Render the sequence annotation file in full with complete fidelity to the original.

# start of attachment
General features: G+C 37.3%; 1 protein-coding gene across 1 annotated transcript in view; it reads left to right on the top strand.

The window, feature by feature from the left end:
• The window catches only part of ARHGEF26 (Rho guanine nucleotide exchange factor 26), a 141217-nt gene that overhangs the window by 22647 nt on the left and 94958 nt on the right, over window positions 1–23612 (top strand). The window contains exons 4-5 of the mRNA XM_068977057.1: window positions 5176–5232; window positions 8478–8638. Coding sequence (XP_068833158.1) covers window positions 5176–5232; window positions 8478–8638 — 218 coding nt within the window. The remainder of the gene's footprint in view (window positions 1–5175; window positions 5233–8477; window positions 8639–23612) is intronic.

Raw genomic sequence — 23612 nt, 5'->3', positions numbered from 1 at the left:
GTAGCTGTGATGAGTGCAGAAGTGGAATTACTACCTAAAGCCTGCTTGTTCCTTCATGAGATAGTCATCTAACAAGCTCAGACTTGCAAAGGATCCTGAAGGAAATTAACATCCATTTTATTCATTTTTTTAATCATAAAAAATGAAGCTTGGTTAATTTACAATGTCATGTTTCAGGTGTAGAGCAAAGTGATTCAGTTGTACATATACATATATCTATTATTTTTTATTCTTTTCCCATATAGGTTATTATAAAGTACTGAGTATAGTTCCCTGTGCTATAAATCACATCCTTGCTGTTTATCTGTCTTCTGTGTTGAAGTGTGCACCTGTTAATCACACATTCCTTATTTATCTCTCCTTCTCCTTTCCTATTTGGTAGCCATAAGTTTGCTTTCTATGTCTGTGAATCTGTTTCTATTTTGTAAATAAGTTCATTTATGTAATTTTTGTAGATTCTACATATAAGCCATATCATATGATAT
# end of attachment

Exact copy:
General features: G+C 37.3%; 1 protein-coding gene across 1 annotated transcript in view; it reads left to right on the top strand.

The window, feature by feature from the left end:
• The window catches only part of ARHGEF26 (Rho guanine nucleotide exchange factor 26), a 141217-nt gene that overhangs the window by 22647 nt on the left and 94958 nt on the right, over window positions 1–23612 (top strand). The window contains exons 4-5 of the mRNA XM_068977057.1: window positions 5176–5232; window positions 8478–8638. Coding sequence (XP_068833158.1) covers window positions 5176–5232; window positions 8478–8638 — 218 coding nt within the window. The remainder of the gene's footprint in view (window positions 1–5175; window positions 5233–8477; window positions 8639–23612) is intronic.

Raw genomic sequence — 23612 nt, 5'->3', positions numbered from 1 at the left:
GTAGCTGTGATGAGTGCAGAAGTGGAATTACTACCTAAAGCCTGCTTGTTCCTTCATGAGATAGTCATCTAACAAGCTCAGACTTGCAAAGGATCCTGAAGGAAATTAACATCCATTTTATTCATTTTTTTAATCATAAAAAATGAAGCTTGGTTAATTTACAATGTCATGTTTCAGGTGTAGAGCAAAGTGATTCAGTTGTACATATACATATATCTATTATTTTTTATTCTTTTCCCATATAGGTTATTATAAAGTACTGAGTATAGTTCCCTGTGCTATAAATCACATCCTTGCTGTTTATCTGTCTTCTGTGTTGAAGTGTGCACCTGTTAATCACACATTCCTTATTTATCTCTCCTTCTCCTTTCCTATTTGGTAGCCATAAGTTTGCTTTCTATGTCTGTGAATCTGTTTCTATTTTGTAAATAAGTTCATTTATGTAATTTTTGTAGATTCTACATATAAGCCATATCATATGATAT